Chapter 13 : Magnetic Effects of Electric Current-Notes

What is meant by Magnet?

The magnet is a smart natural object that attracts objects made of iron, cobalt and nickel. Basically, the magnet comes to rest in the North-South direction, when suspended freely.

Properties of magnets:-

  • Basically, free suspended magnets are always points towards the north and south direction.
  • The pole of a magnet that points toward the north direction is called the North Pole or north-seeking.
  • The pole of a magnet that points toward the south direction is called the South Pole or south seeking.
  • The same poles of magnets repel each other while different poles of magnets attract each other.

Uses of magnets:-

  • Most of the magnets are used in refrigerators.
  • Some of the magnets are used in radio and stereo speakers. It is also used in audio and video cassette players.
  • Magnets are used on hard discs and floppies of computers.

 

Magnetic field:-

The area around a magnet where a magnetic force is experienced is called the magnetic field. It is a quantity that has both direction and magnitude.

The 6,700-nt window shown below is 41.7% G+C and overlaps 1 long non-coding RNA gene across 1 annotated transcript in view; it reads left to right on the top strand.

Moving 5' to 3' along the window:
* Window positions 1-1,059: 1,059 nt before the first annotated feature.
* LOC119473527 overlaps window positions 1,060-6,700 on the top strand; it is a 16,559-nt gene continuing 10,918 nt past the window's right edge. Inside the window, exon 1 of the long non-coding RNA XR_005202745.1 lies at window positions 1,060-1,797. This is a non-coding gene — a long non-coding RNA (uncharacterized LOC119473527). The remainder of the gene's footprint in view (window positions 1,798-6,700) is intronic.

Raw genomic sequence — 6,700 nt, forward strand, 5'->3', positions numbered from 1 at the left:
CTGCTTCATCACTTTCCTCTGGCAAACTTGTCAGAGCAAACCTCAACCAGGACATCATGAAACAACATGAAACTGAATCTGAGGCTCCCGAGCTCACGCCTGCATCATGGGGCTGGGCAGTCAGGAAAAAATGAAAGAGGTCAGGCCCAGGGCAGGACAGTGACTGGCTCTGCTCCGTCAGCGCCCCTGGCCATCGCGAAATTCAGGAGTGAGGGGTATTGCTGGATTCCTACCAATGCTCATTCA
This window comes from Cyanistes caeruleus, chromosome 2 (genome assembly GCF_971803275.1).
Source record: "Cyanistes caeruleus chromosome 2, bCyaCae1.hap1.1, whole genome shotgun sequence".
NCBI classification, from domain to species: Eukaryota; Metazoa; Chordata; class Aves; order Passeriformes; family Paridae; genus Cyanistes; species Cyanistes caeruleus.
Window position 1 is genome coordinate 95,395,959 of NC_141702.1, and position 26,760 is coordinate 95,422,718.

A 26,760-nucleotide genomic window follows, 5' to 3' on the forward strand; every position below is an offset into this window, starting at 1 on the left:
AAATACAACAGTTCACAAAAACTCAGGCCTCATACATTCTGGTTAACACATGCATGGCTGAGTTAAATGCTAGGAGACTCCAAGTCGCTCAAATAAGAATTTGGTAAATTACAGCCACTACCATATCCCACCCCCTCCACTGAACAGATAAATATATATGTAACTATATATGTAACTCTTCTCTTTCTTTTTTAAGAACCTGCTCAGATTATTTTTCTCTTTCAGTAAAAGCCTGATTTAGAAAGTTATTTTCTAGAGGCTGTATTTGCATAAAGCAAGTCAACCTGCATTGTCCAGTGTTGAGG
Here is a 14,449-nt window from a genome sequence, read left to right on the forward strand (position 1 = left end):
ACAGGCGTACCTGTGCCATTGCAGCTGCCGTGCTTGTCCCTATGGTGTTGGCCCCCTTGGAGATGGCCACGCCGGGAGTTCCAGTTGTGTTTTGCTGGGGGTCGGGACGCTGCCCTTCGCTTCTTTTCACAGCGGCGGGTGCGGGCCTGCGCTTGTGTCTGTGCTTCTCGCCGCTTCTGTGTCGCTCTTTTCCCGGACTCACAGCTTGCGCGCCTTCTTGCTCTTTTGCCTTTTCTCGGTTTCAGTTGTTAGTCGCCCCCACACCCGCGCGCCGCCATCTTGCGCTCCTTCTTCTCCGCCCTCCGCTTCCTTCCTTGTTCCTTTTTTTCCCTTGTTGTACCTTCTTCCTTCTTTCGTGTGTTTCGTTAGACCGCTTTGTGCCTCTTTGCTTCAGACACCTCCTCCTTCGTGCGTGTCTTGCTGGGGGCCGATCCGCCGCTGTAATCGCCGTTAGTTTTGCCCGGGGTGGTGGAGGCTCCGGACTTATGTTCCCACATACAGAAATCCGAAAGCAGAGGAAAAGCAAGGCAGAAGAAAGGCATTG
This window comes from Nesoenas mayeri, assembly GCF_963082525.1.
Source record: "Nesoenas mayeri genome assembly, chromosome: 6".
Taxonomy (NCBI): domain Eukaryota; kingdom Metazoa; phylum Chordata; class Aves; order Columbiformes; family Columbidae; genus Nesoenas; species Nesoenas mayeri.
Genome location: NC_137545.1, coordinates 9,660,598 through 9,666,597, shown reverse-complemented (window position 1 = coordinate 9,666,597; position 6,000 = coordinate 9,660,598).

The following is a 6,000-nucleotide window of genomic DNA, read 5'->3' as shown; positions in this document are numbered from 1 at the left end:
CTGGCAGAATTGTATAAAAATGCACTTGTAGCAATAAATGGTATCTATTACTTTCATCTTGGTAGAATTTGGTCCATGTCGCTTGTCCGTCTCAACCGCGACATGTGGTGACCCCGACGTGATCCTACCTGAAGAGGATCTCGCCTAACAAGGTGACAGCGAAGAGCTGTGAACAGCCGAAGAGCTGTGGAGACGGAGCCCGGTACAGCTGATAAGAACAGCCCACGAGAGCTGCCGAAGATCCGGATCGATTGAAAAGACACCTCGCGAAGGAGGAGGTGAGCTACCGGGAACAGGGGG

Type of artificial magnets

  • Bar magnet: a magnet in the shape of a bar with poles at its ends.
  • Magnetic needle: A piece of magnetized steel used as an indicator on the dial of a compass and in magnetic and electrical apparatus.
  • Magnetic Compass: magnetic compass, in navigation or surveying, is an instrument for determining direction on the surface of Earth by means of a magnetic pointer that aligns itself with Earth’s magnetic field

Magnetic field and field lines:

The power of force nearby a magnet is called a “magnetic field”. In the magnetic field, the force exerted by a magnet can be detected using a compass or any other magnet. The magnetic field is represented by magnetic field lines.

Fig: Magnetic field lines

The imaginary lines of the magnetic field around a magnet are called field lines or field lines of the magnet. When iron fillings are allowed to settle around a bar magnet, they get arranged in a pattern that mimics the magnetic field lines. The Fieldline of a magnet can also be detected using a compass. The magnetic field is a vector quantity, i.e. it has both direction and magnitude.

 

The direction of field line: Outside the magnet, the direction of the magnetic field line is taken from the North Pole to the South Pole. Inside the magnet, the direction of the magnetic field line is taken from the South Pole to the North Pole.

 

Strength of magnetic field: The closeness of field lines shows the relative strength of the magnetic field, i.e. closer lines show a stronger magnetic field and vice – versa. Crowded field lines near the poles of the magnet show more strength.

 

Properties of magnetic field lines